Cardinal Splines Part 3
Continuing from part 2 of this series, the tension in a Cardinal spline is controlled by the sparameter. Given a fourtuple of control points or knots,
[P_{a}, P_{b}, P_{c}, P_{d}]
cubic Hermite interpolation is applied with starttangent s(P_{c} – P_{a}) and endtangent s(P_{d} – P_{b}) .
Theoretically, s could vary from zero to positive infinity. A very long tangent vector, indicated by a large svalue causes the curve to follow the tangent very closely in and out of the join point. A very small tangent vector, indicated by a small svalue, causes the curve to approach and leave the join point more like a straight line.
Intuitively, this is the opposite of how we expect tension to behave. Larger tension should ‘pull’ the curve closer to a straightline interpolation of the knots, with exactly straight lines as a limiting case. This gives rise to the convention of a formal tension parameter, T, that is inversely related to s.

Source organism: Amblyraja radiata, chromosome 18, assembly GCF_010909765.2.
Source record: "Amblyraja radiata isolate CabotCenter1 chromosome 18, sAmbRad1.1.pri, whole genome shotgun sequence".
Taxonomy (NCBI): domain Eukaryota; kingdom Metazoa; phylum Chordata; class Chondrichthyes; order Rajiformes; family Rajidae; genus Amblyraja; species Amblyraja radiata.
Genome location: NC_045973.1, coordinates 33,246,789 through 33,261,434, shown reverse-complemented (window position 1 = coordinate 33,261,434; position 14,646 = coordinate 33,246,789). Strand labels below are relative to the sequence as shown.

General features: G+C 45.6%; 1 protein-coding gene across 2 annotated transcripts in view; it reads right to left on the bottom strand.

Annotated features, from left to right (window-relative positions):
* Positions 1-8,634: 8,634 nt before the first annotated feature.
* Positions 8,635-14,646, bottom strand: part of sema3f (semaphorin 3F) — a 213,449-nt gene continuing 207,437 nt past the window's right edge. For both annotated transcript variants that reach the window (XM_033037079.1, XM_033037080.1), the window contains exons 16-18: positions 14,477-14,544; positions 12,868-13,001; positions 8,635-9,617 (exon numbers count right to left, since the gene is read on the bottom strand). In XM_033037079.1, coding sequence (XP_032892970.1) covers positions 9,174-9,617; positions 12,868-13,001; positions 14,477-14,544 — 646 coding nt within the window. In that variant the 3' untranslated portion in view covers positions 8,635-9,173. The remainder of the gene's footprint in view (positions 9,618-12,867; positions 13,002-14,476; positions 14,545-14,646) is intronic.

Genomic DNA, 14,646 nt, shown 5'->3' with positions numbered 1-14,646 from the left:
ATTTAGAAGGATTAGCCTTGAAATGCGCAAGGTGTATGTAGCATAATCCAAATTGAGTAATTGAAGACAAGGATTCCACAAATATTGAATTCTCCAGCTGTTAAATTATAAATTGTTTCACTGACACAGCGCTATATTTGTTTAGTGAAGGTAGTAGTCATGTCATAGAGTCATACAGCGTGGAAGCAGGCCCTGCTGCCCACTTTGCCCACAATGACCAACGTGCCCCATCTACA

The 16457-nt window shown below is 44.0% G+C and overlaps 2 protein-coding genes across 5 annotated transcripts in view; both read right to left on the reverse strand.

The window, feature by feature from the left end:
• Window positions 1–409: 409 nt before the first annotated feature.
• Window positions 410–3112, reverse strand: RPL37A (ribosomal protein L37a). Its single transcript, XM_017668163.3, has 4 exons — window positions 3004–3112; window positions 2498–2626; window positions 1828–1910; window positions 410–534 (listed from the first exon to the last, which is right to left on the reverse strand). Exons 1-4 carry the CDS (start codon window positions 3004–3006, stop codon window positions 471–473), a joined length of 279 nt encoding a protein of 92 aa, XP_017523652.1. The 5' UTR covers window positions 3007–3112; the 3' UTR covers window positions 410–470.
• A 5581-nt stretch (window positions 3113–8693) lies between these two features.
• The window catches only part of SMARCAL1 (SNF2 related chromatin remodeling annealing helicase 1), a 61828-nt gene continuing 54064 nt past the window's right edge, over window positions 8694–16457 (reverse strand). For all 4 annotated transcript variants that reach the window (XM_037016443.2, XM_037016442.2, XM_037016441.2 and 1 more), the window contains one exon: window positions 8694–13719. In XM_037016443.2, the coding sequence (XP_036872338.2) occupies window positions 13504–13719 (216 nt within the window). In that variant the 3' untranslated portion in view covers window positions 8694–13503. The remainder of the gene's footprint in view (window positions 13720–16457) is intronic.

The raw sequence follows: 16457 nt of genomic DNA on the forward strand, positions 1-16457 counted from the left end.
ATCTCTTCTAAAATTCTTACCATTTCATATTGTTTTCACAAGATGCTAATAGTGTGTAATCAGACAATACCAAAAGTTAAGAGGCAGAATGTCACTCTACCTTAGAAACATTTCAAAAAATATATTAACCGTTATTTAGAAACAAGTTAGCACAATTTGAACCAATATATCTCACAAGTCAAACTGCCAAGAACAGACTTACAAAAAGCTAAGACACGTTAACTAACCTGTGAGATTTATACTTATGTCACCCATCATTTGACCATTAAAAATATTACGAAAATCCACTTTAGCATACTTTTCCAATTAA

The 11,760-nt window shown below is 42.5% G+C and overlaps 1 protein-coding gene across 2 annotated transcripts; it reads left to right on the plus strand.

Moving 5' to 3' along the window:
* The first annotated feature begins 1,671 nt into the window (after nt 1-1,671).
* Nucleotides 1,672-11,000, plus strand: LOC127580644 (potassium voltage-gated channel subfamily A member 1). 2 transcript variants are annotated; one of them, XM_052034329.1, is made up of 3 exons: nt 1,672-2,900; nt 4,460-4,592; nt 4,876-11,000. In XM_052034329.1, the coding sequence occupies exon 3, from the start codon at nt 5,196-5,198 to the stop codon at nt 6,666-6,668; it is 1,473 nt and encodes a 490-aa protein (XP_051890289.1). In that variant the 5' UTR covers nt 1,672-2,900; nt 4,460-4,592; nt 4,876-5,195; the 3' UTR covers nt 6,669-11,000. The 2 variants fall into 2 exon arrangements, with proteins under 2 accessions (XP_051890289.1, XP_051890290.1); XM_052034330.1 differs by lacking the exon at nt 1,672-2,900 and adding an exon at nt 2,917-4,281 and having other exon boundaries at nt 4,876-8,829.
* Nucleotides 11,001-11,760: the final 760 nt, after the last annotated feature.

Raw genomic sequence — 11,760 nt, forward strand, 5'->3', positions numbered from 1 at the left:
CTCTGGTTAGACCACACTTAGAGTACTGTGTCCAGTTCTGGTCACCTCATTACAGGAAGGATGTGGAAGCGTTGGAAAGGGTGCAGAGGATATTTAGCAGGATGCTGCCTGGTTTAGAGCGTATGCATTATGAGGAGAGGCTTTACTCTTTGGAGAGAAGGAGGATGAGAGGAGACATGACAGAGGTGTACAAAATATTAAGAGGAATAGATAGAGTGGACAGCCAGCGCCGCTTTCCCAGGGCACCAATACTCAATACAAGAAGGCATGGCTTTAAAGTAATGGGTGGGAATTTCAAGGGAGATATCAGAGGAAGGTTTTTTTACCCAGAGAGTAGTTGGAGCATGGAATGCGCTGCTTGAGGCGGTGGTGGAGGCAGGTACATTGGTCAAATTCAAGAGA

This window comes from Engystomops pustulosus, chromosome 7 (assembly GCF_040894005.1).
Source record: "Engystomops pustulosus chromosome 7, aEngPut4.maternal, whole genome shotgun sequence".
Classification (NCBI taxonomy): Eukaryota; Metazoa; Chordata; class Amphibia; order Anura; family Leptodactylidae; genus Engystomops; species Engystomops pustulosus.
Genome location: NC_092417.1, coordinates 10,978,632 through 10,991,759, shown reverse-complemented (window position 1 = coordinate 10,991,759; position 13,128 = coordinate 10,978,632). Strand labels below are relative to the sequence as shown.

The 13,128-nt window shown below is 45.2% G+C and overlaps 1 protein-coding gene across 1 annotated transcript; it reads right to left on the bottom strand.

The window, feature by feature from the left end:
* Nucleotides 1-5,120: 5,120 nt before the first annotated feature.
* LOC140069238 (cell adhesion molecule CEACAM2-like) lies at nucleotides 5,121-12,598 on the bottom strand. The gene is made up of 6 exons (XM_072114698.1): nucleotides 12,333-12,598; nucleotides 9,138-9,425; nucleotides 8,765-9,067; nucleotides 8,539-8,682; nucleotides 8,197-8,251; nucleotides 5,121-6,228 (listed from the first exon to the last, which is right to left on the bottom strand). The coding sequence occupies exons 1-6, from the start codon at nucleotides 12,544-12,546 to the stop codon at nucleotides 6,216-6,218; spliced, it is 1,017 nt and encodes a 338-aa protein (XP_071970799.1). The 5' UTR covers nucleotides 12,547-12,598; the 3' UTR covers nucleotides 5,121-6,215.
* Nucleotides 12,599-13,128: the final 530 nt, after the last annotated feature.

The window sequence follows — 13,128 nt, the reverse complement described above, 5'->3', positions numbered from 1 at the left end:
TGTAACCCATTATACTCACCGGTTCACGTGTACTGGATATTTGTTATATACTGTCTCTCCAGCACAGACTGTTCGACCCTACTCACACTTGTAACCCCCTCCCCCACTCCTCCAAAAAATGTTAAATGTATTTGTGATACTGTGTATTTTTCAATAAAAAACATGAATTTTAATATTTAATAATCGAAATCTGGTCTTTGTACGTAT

The typical convention is to define s = (1T)/2 or T = 1 – 2s. Note that the zerotension case corresponds to s = 1/2 or a relatively ‘loose’ movement into and out of each join. This special case corresponds to the CatmullRom spline. For this reason, the CR spline is sometimes called the zerotension or neutral Cardinal spline.
The tension parameter will be discussed in more detail in subsequent posts in this series. Tangent vectors are arbitrary at the initial and terminal knots, just as with the CatmullRom spline. Fortunately, there are several methods for automatically assigning these tangents. The CR spline in Degrafa implements two methods; point duplication and point reflection.Â Line segment reflection can be added as a third option. It is also possible to allow designers to set these tangents interactively.
Local control via knot placement, tension control, and adjustment of initial/terminal tangent vectors provides artists with a variety of methods to design specific curves using Cardinal splines.

October 6, 2009 at 7:03 amCardinal Splines Part 4 « The Algorithmist